The six represented cartridges from the .308 and .30-06 families each do things a little differently, be it recoil less or extend maximum range. Each of these six cartridges also maintains consumer popularity which drives rifle and ammunition manufacturing as well as options.

Cartridge options that made it to the final cut but not the final list are the 7.62×39, which is limited by rifle selection, the 240 Weatherby Magnum which was cut based on ammunition cost and availability, and the 35 Remington which is also limited by rifle and ammunition availability. The historic 30-30 Winchester is a known hog killer but is readily eclipsed by the cartridge choices that did make the list.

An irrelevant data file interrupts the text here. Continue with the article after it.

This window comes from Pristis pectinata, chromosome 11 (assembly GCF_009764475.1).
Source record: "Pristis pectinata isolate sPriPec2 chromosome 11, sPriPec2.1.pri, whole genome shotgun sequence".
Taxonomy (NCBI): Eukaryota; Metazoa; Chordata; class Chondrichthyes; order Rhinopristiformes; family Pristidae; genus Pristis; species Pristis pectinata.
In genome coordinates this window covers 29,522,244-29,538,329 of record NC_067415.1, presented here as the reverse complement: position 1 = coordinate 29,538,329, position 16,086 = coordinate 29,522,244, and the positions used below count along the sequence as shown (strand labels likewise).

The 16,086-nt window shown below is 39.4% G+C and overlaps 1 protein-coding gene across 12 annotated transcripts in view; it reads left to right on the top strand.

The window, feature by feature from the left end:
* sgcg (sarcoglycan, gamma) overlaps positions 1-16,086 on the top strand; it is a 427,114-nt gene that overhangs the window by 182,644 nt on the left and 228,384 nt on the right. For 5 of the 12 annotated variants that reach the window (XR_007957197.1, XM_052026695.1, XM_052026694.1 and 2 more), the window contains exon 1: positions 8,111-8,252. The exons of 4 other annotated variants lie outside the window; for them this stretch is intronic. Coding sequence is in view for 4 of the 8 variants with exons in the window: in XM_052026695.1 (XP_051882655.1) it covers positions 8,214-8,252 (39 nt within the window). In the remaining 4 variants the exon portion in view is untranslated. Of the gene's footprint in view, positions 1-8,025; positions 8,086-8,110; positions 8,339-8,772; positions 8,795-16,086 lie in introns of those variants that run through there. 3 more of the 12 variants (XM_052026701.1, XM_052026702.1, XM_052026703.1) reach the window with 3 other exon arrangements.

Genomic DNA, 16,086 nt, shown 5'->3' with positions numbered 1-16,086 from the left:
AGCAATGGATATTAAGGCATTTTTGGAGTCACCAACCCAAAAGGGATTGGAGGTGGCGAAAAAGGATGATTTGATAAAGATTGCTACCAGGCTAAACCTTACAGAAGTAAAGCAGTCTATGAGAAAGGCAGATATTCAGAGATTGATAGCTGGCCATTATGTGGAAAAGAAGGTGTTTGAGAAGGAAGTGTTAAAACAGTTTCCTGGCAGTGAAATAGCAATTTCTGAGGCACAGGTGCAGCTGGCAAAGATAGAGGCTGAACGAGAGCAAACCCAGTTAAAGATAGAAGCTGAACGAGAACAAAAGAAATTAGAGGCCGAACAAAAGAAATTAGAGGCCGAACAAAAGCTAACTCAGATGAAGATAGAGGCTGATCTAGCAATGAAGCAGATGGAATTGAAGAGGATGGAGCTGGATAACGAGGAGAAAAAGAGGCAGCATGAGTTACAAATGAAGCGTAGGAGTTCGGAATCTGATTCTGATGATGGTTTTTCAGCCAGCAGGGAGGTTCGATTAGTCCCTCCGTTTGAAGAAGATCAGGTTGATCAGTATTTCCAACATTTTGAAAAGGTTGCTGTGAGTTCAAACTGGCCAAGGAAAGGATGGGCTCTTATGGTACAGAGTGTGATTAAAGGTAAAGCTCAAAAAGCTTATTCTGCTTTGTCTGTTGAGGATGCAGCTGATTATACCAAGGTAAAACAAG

Again, any rifle you feel comfortable using to harvest deer will suffice for feral hogs. Heck, I implore you to get out there and lower the numbers of this invasive species whenever you can with whatever you can. With an accurate rifle, you can literally bring home the bacon.

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One Comment

  1. Wayne C Bruemmer says:

    I enjoyed your take on things related to hog harvesting, I have two highpoint 10mm carbines and want to know your opinion on them?